What you don’t realize is that page with the one error originally had a variety of errors: grammar, punctuation, word choice, verb tense, capitalization, cliché usage, awkward construction, to name a few possibilities. The red marks and lines that appeared on the page (as changes were tracked) effectively camouflaged that error. Or the editor may have been tired or sick, unintentionally doing less than stellar work. Or the error was “fixed,” but before the editor got around to saving the document, the computer shut itself off; a segment of corrections the editor had made were lost without the editor realizing it. Or the author made changes after a round of edits, and the editor’s quick review missed the new mistake. Or the editor fell into a pattern of seeking out a specific type of error and missed errors that fell outside the parameters. Or it’s not an error after all, and you are mistaken. (It’s true; I’ve had folks point out “mistakes” that were not mistakes according to the Chicago Manual of Style.)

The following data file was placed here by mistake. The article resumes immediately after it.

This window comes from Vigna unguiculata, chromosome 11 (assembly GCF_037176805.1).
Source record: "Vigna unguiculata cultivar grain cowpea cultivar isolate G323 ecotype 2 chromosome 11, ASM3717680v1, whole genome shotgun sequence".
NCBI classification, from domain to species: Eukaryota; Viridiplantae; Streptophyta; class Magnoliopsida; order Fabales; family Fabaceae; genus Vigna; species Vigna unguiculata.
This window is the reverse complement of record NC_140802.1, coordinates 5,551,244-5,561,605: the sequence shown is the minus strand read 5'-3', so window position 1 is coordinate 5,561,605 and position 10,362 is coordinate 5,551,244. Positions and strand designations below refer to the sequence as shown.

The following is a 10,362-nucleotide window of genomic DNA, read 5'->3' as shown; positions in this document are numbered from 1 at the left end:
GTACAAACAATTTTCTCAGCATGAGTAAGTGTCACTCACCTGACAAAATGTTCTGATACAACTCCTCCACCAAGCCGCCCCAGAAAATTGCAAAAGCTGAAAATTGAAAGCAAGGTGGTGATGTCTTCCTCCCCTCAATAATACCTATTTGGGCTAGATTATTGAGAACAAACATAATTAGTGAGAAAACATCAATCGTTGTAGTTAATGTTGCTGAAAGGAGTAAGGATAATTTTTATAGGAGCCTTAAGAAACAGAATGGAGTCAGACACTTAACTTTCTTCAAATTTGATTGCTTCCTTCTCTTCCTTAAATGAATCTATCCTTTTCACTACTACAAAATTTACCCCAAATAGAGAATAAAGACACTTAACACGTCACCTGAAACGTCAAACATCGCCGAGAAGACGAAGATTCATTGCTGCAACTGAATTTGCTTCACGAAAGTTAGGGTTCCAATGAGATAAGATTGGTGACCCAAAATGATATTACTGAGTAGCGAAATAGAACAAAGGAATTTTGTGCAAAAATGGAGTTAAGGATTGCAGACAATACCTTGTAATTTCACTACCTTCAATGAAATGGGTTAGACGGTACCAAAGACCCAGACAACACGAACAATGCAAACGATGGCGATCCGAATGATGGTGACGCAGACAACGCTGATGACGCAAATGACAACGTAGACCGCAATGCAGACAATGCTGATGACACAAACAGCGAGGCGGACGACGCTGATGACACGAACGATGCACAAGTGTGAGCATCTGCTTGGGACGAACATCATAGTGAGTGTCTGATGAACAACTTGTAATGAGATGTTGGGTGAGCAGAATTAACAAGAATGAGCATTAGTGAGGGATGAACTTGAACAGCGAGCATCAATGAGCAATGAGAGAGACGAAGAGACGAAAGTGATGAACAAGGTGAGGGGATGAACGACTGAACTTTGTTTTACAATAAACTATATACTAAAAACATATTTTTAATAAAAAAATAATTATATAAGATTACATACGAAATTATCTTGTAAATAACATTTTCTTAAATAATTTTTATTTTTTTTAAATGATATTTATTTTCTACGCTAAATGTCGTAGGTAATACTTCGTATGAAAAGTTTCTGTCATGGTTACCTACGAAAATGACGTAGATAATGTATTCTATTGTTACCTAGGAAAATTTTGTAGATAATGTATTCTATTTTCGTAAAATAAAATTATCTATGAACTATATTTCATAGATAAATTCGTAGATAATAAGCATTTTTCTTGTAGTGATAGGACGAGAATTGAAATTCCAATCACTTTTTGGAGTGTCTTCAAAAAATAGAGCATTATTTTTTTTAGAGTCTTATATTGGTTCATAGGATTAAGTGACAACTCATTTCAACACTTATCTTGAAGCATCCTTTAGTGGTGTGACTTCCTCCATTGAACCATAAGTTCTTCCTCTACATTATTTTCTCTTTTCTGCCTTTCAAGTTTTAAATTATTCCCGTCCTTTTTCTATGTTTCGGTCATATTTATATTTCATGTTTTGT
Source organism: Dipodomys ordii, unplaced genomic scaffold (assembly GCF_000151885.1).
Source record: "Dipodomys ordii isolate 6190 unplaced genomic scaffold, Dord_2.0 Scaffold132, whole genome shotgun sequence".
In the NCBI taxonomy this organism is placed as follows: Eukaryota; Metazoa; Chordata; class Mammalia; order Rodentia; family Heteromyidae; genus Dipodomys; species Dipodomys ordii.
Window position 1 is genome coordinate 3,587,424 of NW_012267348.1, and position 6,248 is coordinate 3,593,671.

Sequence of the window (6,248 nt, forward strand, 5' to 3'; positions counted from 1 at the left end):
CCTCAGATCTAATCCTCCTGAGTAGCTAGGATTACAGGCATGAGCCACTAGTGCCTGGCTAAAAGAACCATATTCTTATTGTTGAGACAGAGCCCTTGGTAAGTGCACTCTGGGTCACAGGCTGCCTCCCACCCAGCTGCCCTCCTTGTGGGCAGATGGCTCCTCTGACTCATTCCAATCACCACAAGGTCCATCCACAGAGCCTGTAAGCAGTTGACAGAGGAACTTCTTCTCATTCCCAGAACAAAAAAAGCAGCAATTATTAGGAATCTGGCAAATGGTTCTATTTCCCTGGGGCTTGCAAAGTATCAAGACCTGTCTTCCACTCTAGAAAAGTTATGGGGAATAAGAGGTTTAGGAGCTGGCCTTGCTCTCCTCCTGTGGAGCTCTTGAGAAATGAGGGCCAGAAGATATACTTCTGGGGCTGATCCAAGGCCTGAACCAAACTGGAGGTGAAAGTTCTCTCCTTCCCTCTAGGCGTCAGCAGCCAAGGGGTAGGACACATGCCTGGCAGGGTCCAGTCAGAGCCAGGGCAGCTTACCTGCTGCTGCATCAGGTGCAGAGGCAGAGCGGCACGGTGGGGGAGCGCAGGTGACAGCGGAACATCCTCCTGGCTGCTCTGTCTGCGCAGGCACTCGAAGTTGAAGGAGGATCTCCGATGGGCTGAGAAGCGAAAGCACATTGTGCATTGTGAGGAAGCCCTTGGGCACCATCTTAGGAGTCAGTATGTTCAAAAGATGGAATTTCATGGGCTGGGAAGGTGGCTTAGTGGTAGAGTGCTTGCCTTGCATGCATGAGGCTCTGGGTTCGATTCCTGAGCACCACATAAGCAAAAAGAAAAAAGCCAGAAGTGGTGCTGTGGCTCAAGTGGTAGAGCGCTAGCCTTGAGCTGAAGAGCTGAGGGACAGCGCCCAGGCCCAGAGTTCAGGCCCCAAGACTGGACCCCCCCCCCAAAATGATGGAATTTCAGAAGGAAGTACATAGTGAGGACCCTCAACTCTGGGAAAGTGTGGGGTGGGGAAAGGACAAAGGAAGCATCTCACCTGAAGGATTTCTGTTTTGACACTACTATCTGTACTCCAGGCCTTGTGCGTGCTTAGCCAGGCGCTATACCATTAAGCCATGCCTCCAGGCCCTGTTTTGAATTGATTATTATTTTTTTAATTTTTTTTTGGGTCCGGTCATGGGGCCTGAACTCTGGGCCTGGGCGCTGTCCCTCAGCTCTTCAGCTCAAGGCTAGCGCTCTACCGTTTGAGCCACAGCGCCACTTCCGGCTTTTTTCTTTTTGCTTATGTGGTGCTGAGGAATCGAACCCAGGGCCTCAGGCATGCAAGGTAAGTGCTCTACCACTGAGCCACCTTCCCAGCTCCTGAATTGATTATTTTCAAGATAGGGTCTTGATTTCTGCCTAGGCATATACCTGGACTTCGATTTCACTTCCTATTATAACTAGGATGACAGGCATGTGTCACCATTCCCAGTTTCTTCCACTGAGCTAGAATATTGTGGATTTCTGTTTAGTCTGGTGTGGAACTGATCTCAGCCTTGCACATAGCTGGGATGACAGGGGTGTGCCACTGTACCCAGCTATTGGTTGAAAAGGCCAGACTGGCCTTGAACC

Well, that makes it sound like the book must have been poorly written. But that is often not the case. If you write 97,500 words of a 350-page book, there are bound to be errors. I certainly don’t expect perfection. Even an editor, with editing software and other resources, cannot successfully write an error-free book. As a writer, you are focused on sharing a story or thought and on getting your message across. Your eyes skim the pages, often seeing what you meant to type rather than what you actually typed. Have you ever typed a Facebook status, read it and thought it was perfect, and then read it again the next day, only to see a mistake that you overlooked the day before? It’s like that, but on a larger scale, when you write a book. Furthermore, most people haven't memorized the forty-seven comma rules and other grammar rules that editors find so fascinating. Just as each writer has strengths, each writer has weaknesses as well. They are human, after all.
In the old days, there would have been an editorial team, multiple eyes scanning the pages for errors to correct. Today, editors are considered expendable, and it may be that only one is assigned to each project. Everyone is trying to cut costs these days, and unfortunately the editorial staff is often chosen for cuts.
So there you have it. For every error missed, many more were found and corrected. That mistake that leaps out at you probably represents less than half a percent of the actual errors in the original manuscript. Editors deserve your respect. And I’m not just saying that because I am one. J